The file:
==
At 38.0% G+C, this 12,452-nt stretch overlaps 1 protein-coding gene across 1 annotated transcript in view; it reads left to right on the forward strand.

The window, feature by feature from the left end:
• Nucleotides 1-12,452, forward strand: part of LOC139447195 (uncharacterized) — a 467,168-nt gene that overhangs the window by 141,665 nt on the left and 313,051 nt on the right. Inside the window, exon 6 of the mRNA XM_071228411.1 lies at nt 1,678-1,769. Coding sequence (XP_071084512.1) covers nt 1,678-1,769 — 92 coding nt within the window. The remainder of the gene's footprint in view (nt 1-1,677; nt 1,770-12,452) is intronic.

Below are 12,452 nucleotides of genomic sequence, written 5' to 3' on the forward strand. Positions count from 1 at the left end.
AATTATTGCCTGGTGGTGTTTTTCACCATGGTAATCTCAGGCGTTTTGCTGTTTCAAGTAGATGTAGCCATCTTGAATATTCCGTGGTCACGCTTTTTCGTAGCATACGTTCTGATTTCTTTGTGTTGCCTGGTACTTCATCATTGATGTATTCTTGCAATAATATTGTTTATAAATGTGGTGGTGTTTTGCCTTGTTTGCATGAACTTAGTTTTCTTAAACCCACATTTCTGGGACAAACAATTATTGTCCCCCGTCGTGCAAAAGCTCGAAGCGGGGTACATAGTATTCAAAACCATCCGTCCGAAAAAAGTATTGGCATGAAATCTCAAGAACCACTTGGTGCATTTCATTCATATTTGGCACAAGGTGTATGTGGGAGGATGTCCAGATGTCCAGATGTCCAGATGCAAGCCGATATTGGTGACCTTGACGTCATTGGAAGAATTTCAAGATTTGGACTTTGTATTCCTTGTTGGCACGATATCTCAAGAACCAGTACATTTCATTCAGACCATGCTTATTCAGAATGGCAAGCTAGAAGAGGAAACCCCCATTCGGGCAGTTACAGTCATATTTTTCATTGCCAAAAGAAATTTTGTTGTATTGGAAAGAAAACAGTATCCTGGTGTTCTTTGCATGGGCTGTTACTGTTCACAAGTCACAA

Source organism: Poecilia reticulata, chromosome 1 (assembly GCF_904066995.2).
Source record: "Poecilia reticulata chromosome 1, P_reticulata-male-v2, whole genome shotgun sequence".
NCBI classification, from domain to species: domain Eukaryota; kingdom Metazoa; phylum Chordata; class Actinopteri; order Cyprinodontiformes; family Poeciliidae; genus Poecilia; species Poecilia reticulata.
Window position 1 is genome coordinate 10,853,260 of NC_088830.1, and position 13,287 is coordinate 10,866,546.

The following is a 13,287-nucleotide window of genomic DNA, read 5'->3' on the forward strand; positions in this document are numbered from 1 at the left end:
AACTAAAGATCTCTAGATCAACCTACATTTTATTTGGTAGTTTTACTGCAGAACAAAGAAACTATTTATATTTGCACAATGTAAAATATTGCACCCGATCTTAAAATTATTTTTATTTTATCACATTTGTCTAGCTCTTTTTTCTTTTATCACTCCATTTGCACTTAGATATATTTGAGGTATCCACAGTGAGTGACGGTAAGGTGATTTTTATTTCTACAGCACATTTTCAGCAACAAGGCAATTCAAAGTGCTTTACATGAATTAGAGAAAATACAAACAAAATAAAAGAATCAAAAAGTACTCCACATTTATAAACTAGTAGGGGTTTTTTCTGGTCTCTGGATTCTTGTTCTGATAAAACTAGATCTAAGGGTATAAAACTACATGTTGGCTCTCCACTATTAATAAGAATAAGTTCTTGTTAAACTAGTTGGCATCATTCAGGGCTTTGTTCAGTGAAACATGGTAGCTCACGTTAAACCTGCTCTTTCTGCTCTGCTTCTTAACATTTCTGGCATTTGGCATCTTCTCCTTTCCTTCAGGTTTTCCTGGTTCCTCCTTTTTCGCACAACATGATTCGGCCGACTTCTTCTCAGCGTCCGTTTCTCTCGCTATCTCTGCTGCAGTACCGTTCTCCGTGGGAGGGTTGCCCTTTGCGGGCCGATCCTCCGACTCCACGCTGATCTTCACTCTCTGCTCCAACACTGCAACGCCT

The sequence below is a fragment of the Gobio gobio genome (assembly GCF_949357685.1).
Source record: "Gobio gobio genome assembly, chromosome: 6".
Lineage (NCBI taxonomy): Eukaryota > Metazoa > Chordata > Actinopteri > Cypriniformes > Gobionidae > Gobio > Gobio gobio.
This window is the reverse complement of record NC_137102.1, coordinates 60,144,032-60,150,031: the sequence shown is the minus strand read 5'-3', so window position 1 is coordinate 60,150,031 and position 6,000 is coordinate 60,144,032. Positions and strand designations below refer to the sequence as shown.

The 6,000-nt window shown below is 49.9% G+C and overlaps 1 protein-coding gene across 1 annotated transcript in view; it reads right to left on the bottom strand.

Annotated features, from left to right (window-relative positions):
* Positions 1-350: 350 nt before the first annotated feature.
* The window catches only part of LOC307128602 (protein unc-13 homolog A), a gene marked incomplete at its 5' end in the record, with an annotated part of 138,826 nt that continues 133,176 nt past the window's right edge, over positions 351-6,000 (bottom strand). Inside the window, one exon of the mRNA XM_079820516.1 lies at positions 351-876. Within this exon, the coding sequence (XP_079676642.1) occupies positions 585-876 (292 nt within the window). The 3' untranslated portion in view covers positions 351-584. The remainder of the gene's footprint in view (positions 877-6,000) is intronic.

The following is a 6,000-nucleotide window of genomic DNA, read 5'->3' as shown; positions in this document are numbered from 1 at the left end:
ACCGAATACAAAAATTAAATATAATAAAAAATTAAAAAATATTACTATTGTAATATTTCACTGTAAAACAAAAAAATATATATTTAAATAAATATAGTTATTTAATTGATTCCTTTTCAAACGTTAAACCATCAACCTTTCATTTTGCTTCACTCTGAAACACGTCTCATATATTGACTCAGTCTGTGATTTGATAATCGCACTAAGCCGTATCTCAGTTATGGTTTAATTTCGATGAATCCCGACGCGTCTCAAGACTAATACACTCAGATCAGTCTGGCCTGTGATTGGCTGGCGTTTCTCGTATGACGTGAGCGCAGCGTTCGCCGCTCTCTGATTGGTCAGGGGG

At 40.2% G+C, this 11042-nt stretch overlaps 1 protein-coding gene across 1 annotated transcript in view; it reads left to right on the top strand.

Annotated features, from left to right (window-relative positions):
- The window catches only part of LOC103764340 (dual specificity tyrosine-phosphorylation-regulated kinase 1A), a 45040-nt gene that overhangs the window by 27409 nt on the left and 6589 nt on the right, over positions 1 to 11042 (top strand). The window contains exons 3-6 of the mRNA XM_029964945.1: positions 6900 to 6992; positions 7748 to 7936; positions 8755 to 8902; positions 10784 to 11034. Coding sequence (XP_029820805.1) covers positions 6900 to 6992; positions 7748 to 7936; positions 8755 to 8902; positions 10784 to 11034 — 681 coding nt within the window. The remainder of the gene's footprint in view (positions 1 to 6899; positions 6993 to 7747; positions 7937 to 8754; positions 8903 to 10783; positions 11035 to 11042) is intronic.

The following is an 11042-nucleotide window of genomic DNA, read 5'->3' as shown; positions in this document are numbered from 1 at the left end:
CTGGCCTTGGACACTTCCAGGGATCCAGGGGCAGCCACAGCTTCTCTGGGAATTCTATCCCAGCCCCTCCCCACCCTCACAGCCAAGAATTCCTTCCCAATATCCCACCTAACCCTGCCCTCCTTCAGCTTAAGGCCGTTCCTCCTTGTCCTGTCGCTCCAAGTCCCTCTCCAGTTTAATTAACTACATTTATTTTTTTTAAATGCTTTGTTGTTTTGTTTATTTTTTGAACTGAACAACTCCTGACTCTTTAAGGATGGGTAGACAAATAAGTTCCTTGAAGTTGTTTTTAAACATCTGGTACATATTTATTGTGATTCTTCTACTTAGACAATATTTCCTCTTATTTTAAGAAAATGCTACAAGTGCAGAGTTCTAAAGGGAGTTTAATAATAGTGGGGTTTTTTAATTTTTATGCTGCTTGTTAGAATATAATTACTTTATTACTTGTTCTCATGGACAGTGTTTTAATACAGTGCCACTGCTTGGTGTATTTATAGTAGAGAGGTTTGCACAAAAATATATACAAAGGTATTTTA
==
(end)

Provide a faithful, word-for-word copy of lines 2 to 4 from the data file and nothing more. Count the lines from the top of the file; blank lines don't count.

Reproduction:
The window, feature by feature from the left end:
• Nucleotides 1-12,452, forward strand: part of LOC139447195 (uncharacterized) — a 467,168-nt gene that overhangs the window by 141,665 nt on the left and 313,051 nt on the right. Inside the window, exon 6 of the mRNA XM_071228411.1 lies at nt 1,678-1,769. Coding sequence (XP_071084512.1) covers nt 1,678-1,769 — 92 coding nt within the window. The remainder of the gene's footprint in view (nt 1-1,677; nt 1,770-12,452) is intronic.

Below are 12,452 nucleotides of genomic sequence, written 5' to 3' on the forward strand. Positions count from 1 at the left end.